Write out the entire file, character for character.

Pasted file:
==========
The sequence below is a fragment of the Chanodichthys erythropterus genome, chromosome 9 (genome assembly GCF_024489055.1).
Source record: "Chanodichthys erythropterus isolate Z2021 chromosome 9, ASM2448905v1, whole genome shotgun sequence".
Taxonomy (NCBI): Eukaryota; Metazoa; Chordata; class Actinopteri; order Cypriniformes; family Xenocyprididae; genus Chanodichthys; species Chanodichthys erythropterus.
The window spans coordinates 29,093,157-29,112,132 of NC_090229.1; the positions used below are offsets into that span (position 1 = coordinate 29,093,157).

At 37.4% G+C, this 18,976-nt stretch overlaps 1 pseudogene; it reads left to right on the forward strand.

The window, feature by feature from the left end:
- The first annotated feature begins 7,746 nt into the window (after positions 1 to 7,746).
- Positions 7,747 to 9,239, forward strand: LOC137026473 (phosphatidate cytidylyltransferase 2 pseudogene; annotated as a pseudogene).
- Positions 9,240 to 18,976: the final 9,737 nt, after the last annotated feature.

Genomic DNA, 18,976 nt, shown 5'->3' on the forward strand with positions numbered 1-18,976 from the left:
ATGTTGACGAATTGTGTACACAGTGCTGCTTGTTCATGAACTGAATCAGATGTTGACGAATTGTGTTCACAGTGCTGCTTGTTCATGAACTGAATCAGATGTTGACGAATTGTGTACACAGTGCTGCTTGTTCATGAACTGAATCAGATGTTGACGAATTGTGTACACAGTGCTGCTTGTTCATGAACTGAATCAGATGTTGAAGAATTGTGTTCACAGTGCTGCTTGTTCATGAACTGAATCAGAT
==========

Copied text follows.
The sequence below is a fragment of the Chanodichthys erythropterus genome, chromosome 9 (genome assembly GCF_024489055.1).
Source record: "Chanodichthys erythropterus isolate Z2021 chromosome 9, ASM2448905v1, whole genome shotgun sequence".
Taxonomy (NCBI): Eukaryota; Metazoa; Chordata; class Actinopteri; order Cypriniformes; family Xenocyprididae; genus Chanodichthys; species Chanodichthys erythropterus.
The window spans coordinates 29,093,157-29,112,132 of NC_090229.1; the positions used below are offsets into that span (position 1 = coordinate 29,093,157).

At 37.4% G+C, this 18,976-nt stretch overlaps 1 pseudogene; it reads left to right on the forward strand.

The window, feature by feature from the left end:
- The first annotated feature begins 7,746 nt into the window (after positions 1 to 7,746).
- Positions 7,747 to 9,239, forward strand: LOC137026473 (phosphatidate cytidylyltransferase 2 pseudogene; annotated as a pseudogene).
- Positions 9,240 to 18,976: the final 9,737 nt, after the last annotated feature.

Genomic DNA, 18,976 nt, shown 5'->3' on the forward strand with positions numbered 1-18,976 from the left:
ATGTTGACGAATTGTGTACACAGTGCTGCTTGTTCATGAACTGAATCAGATGTTGACGAATTGTGTTCACAGTGCTGCTTGTTCATGAACTGAATCAGATGTTGACGAATTGTGTACACAGTGCTGCTTGTTCATGAACTGAATCAGATGTTGACGAATTGTGTACACAGTGCTGCTTGTTCATGAACTGAATCAGATGTTGAAGAATTGTGTTCACAGTGCTGCTTGTTCATGAACTGAATCAGAT